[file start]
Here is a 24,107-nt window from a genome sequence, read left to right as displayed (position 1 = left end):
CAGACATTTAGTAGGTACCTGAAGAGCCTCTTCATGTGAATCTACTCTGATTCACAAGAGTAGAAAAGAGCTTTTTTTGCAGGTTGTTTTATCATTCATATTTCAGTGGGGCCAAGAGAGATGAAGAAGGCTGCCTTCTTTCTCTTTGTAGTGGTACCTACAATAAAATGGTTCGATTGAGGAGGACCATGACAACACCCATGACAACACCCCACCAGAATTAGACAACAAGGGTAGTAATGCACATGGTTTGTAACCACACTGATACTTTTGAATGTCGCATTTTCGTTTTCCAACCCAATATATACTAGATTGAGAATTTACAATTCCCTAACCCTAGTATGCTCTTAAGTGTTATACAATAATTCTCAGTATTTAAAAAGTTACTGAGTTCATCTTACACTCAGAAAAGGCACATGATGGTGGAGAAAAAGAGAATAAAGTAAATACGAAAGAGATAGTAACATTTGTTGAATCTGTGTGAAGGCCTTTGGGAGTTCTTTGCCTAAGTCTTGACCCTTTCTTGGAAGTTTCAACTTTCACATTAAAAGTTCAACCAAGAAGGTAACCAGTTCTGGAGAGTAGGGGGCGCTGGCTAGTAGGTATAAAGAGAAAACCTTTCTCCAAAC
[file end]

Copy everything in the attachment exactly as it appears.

Here is a 24,107-nt window from a genome sequence, read left to right as displayed (position 1 = left end):
CAGACATTTAGTAGGTACCTGAAGAGCCTCTTCATGTGAATCTACTCTGATTCACAAGAGTAGAAAAGAGCTTTTTTTGCAGGTTGTTTTATCATTCATATTTCAGTGGGGCCAAGAGAGATGAAGAAGGCTGCCTTCTTTCTCTTTGTAGTGGTACCTACAATAAAATGGTTCGATTGAGGAGGACCATGACAACACCCATGACAACACCCCACCAGAATTAGACAACAAGGGTAGTAATGCACATGGTTTGTAACCACACTGATACTTTTGAATGTCGCATTTTCGTTTTCCAACCCAATATATACTAGATTGAGAATTTACAATTCCCTAACCCTAGTATGCTCTTAAGTGTTATACAATAATTCTCAGTATTTAAAAAGTTACTGAGTTCATCTTACACTCAGAAAAGGCACATGATGGTGGAGAAAAAGAGAATAAAGTAAATACGAAAGAGATAGTAACATTTGTTGAATCTGTGTGAAGGCCTTTGGGAGTTCTTTGCCTAAGTCTTGACCCTTTCTTGGAAGTTTCAACTTTCACATTAAAAGTTCAACCAAGAAGGTAACCAGTTCTGGAGAGTAGGGGGCGCTGGCTAGTAGGTATAAAGAGAAAACCTTTCTCCAAAC